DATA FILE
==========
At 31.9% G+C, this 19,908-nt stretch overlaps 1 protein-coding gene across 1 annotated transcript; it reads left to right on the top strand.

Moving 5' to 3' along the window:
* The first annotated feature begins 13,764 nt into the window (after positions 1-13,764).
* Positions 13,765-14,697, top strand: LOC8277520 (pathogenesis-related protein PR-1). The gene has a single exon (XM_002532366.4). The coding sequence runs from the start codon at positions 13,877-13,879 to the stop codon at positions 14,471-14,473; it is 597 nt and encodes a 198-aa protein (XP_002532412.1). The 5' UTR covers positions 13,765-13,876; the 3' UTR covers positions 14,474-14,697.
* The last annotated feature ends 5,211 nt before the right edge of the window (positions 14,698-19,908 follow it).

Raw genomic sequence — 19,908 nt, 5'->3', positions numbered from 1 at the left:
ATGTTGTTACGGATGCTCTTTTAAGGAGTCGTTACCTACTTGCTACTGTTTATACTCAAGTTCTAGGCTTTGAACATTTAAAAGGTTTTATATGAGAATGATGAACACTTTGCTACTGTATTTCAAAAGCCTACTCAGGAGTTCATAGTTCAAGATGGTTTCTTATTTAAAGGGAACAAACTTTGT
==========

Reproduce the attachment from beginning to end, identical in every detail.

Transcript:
At 31.9% G+C, this 19,908-nt stretch overlaps 1 protein-coding gene across 1 annotated transcript; it reads left to right on the top strand.

Moving 5' to 3' along the window:
* The first annotated feature begins 13,764 nt into the window (after positions 1-13,764).
* Positions 13,765-14,697, top strand: LOC8277520 (pathogenesis-related protein PR-1). The gene has a single exon (XM_002532366.4). The coding sequence runs from the start codon at positions 13,877-13,879 to the stop codon at positions 14,471-14,473; it is 597 nt and encodes a 198-aa protein (XP_002532412.1). The 5' UTR covers positions 13,765-13,876; the 3' UTR covers positions 14,474-14,697.
* The last annotated feature ends 5,211 nt before the right edge of the window (positions 14,698-19,908 follow it).

Raw genomic sequence — 19,908 nt, 5'->3', positions numbered from 1 at the left:
ATGTTGTTACGGATGCTCTTTTAAGGAGTCGTTACCTACTTGCTACTGTTTATACTCAAGTTCTAGGCTTTGAACATTTAAAAGGTTTTATATGAGAATGATGAACACTTTGCTACTGTATTTCAAAAGCCTACTCAGGAGTTCATAGTTCAAGATGGTTTCTTATTTAAAGGGAACAAACTTTGT